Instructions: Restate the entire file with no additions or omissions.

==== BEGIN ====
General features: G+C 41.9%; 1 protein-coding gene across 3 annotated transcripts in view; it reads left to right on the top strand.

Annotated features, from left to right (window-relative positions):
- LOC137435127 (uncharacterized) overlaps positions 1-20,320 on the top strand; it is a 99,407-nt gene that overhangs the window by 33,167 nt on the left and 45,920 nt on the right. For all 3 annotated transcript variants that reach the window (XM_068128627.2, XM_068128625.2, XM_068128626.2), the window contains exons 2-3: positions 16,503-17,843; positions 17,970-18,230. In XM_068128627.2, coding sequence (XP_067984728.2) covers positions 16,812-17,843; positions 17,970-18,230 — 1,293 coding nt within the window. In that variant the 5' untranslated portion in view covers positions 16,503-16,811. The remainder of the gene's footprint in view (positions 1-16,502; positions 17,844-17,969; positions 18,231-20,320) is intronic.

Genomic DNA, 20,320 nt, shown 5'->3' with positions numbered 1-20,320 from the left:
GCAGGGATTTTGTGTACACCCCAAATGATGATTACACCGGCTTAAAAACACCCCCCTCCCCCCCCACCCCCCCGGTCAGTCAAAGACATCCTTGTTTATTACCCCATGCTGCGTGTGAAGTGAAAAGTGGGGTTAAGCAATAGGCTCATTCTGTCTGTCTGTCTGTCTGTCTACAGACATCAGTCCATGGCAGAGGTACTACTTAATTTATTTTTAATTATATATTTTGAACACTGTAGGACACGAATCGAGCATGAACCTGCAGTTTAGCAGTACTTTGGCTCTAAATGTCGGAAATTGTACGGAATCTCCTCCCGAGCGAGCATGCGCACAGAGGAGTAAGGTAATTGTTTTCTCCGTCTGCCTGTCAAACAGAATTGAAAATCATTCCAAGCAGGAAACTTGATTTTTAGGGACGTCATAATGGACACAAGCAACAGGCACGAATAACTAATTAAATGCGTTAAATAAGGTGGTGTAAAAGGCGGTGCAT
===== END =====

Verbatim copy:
General features: G+C 41.9%; 1 protein-coding gene across 3 annotated transcripts in view; it reads left to right on the top strand.

Annotated features, from left to right (window-relative positions):
- LOC137435127 (uncharacterized) overlaps positions 1-20,320 on the top strand; it is a 99,407-nt gene that overhangs the window by 33,167 nt on the left and 45,920 nt on the right. For all 3 annotated transcript variants that reach the window (XM_068128627.2, XM_068128625.2, XM_068128626.2), the window contains exons 2-3: positions 16,503-17,843; positions 17,970-18,230. In XM_068128627.2, coding sequence (XP_067984728.2) covers positions 16,812-17,843; positions 17,970-18,230 — 1,293 coding nt within the window. In that variant the 5' untranslated portion in view covers positions 16,503-16,811. The remainder of the gene's footprint in view (positions 1-16,502; positions 17,844-17,969; positions 18,231-20,320) is intronic.

Genomic DNA, 20,320 nt, shown 5'->3' with positions numbered 1-20,320 from the left:
GCAGGGATTTTGTGTACACCCCAAATGATGATTACACCGGCTTAAAAACACCCCCCTCCCCCCCCACCCCCCCGGTCAGTCAAAGACATCCTTGTTTATTACCCCATGCTGCGTGTGAAGTGAAAAGTGGGGTTAAGCAATAGGCTCATTCTGTCTGTCTGTCTGTCTGTCTACAGACATCAGTCCATGGCAGAGGTACTACTTAATTTATTTTTAATTATATATTTTGAACACTGTAGGACACGAATCGAGCATGAACCTGCAGTTTAGCAGTACTTTGGCTCTAAATGTCGGAAATTGTACGGAATCTCCTCCCGAGCGAGCATGCGCACAGAGGAGTAAGGTAATTGTTTTCTCCGTCTGCCTGTCAAACAGAATTGAAAATCATTCCAAGCAGGAAACTTGATTTTTAGGGACGTCATAATGGACACAAGCAACAGGCACGAATAACTAATTAAATGCGTTAAATAAGGTGGTGTAAAAGGCGGTGCAT